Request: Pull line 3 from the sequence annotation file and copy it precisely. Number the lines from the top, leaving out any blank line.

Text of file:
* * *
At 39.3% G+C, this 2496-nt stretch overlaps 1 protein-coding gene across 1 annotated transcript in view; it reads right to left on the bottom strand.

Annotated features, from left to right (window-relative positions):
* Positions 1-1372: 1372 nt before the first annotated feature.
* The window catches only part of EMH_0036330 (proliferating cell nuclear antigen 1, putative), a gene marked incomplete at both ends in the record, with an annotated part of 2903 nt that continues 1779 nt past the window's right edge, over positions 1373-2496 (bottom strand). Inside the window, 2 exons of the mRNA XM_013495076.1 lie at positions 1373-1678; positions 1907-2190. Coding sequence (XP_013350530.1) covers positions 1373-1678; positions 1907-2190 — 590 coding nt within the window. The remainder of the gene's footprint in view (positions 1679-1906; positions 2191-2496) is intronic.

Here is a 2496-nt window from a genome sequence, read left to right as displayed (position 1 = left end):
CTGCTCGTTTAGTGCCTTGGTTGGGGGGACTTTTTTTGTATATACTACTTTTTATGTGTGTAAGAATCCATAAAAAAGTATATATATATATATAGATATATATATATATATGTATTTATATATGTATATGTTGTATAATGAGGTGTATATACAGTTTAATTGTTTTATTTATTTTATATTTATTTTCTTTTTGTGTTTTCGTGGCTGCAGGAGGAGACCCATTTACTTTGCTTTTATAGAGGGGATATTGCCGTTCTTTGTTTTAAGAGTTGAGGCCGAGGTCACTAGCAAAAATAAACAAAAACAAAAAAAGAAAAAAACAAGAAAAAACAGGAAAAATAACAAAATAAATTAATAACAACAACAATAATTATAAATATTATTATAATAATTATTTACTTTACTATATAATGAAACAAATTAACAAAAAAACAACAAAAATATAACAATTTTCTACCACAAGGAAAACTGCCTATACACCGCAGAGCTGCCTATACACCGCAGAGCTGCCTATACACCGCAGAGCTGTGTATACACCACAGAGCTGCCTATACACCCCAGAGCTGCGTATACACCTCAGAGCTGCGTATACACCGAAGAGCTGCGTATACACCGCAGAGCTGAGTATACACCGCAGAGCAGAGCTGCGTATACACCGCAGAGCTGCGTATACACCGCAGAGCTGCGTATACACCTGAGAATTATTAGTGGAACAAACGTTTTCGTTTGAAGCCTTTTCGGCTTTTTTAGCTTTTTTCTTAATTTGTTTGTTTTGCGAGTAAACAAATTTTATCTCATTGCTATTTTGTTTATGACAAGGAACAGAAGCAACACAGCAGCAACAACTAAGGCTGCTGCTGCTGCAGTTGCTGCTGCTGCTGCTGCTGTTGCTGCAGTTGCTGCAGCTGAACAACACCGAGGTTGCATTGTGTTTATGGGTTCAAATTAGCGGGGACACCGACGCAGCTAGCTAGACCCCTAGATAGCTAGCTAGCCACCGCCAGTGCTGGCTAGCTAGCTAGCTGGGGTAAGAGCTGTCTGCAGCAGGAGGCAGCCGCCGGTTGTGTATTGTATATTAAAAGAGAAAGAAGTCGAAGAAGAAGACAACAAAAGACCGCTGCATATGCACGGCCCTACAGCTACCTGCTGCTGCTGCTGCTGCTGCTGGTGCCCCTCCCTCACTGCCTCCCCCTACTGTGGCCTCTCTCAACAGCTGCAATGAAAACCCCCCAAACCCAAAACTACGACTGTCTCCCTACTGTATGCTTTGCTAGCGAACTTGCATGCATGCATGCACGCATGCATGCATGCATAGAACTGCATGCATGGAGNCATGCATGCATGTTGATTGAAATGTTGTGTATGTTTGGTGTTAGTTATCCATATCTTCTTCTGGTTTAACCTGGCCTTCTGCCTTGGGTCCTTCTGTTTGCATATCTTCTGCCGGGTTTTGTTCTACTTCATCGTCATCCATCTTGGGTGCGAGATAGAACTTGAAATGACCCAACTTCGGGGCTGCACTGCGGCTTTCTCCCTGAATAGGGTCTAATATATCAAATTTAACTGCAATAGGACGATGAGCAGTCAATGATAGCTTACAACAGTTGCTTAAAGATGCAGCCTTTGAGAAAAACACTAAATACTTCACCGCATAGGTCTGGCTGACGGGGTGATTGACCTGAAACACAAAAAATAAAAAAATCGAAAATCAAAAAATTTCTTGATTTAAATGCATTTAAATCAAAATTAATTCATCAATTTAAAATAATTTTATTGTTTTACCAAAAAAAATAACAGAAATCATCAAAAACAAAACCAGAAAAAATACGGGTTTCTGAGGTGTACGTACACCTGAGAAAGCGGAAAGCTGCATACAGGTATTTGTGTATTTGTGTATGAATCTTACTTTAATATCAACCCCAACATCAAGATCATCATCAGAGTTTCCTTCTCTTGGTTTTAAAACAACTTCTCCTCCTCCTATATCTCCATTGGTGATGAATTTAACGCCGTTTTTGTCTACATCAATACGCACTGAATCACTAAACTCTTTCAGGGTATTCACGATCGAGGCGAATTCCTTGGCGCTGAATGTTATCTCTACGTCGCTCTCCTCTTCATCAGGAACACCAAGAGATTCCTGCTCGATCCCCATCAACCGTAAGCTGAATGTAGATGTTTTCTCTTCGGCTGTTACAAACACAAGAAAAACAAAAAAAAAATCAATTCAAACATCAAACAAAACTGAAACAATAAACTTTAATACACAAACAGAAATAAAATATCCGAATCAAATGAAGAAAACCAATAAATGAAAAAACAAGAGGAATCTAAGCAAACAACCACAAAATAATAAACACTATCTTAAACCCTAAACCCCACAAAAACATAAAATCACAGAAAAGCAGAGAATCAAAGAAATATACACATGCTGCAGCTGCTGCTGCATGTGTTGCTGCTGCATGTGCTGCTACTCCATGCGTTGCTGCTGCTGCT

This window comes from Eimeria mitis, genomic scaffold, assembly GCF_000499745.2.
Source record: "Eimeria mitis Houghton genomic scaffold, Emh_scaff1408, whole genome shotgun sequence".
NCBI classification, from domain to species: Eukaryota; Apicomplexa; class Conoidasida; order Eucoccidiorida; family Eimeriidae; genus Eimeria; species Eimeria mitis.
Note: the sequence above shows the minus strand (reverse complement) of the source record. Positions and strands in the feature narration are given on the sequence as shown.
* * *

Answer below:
* Positions 1-1372: 1372 nt before the first annotated feature.